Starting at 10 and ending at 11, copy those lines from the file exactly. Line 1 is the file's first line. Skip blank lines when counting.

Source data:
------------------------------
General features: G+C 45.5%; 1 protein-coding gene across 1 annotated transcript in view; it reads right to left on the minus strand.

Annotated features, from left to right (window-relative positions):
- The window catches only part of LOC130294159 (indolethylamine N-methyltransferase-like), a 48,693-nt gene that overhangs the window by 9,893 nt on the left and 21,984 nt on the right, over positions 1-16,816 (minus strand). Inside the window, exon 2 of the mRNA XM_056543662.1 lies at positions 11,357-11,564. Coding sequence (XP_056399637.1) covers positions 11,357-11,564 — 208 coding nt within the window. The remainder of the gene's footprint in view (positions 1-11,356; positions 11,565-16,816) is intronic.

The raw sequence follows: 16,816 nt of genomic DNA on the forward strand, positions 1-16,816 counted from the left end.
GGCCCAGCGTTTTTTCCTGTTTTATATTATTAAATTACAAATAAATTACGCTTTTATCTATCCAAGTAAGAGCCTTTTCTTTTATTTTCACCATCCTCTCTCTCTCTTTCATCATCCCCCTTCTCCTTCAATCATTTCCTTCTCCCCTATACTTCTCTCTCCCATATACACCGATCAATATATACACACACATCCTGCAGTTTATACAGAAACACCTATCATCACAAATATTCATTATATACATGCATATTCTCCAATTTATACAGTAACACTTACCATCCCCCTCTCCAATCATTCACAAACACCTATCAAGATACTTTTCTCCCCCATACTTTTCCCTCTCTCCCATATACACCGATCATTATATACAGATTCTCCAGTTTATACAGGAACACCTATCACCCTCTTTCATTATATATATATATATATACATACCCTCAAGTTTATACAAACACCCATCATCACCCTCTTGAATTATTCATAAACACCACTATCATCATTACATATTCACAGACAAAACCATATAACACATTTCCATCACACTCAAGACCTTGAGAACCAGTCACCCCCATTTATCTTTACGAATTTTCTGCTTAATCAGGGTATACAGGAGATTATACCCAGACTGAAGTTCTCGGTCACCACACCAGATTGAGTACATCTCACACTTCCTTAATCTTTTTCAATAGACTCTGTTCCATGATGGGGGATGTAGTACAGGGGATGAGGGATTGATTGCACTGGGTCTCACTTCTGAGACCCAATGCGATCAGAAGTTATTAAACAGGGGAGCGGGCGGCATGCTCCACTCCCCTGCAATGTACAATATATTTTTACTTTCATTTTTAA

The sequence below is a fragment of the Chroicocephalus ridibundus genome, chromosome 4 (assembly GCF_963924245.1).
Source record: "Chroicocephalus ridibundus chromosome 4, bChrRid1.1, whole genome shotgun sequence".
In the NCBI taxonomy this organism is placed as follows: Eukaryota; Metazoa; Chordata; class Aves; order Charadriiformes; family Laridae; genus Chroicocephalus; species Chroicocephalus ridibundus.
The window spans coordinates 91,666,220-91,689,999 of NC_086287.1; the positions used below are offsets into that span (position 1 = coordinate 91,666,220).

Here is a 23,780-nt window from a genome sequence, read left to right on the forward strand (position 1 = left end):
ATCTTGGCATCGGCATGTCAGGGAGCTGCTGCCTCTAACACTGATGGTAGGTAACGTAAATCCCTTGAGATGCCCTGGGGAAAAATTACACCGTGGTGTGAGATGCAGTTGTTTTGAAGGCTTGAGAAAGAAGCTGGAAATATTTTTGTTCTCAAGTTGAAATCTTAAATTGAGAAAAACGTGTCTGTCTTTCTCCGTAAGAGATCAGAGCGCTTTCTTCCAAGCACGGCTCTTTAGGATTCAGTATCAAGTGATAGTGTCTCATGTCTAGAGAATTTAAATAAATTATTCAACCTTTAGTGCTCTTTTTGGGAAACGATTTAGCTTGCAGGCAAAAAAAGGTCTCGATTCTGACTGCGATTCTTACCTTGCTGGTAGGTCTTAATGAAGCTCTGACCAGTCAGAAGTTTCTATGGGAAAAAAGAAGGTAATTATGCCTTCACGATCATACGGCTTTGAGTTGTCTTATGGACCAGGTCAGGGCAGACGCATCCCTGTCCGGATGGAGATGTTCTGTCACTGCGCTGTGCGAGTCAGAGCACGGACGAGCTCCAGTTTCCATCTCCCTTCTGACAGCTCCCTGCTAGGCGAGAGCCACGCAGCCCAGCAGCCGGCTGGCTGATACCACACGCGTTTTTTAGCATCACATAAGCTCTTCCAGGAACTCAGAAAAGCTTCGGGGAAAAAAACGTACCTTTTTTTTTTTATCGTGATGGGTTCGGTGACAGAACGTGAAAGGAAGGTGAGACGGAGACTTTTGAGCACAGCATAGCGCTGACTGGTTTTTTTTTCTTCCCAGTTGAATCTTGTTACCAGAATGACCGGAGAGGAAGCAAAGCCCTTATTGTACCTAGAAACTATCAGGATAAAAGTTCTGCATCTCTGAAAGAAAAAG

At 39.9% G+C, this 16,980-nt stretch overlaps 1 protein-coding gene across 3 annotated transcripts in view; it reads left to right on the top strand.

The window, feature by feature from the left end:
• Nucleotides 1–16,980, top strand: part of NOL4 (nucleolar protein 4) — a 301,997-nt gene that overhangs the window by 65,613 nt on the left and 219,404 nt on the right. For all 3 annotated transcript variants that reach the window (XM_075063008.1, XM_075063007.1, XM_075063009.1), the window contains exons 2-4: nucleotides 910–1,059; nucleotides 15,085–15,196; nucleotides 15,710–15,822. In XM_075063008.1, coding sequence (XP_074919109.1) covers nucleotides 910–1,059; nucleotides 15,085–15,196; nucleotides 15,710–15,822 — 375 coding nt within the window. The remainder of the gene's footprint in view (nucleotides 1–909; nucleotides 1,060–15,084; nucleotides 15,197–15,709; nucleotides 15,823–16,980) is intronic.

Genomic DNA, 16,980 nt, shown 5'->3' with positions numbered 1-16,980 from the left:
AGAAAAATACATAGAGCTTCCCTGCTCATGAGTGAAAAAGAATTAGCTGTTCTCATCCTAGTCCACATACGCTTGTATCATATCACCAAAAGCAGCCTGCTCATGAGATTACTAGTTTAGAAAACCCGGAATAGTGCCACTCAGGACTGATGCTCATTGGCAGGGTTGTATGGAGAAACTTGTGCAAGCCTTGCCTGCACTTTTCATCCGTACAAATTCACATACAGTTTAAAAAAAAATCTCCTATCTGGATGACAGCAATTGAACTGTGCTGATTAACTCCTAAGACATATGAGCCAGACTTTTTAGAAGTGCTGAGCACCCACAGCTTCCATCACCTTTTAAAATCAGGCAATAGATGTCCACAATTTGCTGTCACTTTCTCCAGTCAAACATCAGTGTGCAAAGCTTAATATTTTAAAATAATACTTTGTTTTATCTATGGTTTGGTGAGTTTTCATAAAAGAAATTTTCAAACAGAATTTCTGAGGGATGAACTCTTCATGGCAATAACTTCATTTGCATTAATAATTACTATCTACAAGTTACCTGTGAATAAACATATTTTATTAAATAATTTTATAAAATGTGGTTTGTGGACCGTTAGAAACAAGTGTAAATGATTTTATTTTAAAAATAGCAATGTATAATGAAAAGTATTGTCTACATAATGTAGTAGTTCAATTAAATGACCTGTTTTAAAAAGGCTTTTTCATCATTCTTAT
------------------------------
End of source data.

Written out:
Here is a 23,780-nt window from a genome sequence, read left to right on the forward strand (position 1 = left end):
ATCTTGGCATCGGCATGTCAGGGAGCTGCTGCCTCTAACACTGATGGTAGGTAACGTAAATCCCTTGAGATGCCCTGGGGAAAAATTACACCGTGGTGTGAGATGCAGTTGTTTTGAAGGCTTGAGAAAGAAGCTGGAAATATTTTTGTTCTCAAGTTGAAATCTTAAATTGAGAAAAACGTGTCTGTCTTTCTCCGTAAGAGATCAGAGCGCTTTCTTCCAAGCACGGCTCTTTAGGATTCAGTATCAAGTGATAGTGTCTCATGTCTAGAGAATTTAAATAAATTATTCAACCTTTAGTGCTCTTTTTGGGAAACGATTTAGCTTGCAGGCAAAAAAAGGTCTCGATTCTGACTGCGATTCTTACCTTGCTGGTAGGTCTTAATGAAGCTCTGACCAGTCAGAAGTTTCTATGGGAAAAAAGAAGGTAATTATGCCTTCACGATCATACGGCTTTGAGTTGTCTTATGGACCAGGTCAGGGCAGACGCATCCCTGTCCGGATGGAGATGTTCTGTCACTGCGCTGTGCGAGTCAGAGCACGGACGAGCTCCAGTTTCCATCTCCCTTCTGACAGCTCCCTGCTAGGCGAGAGCCACGCAGCCCAGCAGCCGGCTGGCTGATACCACACGCGTTTTTTAGCATCACATAAGCTCTTCCAGGAACTCAGAAAAGCTTCGGGGAAAAAAACGTACCTTTTTTTTTTTATCGTGATGGGTTCGGTGACAGAACGTGAAAGGAAGGTGAGACGGAGACTTTTGAGCACAGCATAGCGCTGACTGGTTTTTTTTTCTTCCCAGTTGAATCTTGTTACCAGAATGACCGGAGAGGAAGCAAAGCCCTTATTGTACCTAGAAACTATCAGGATAAAAGTTCTGCATCTCTGAAAGAAAAAG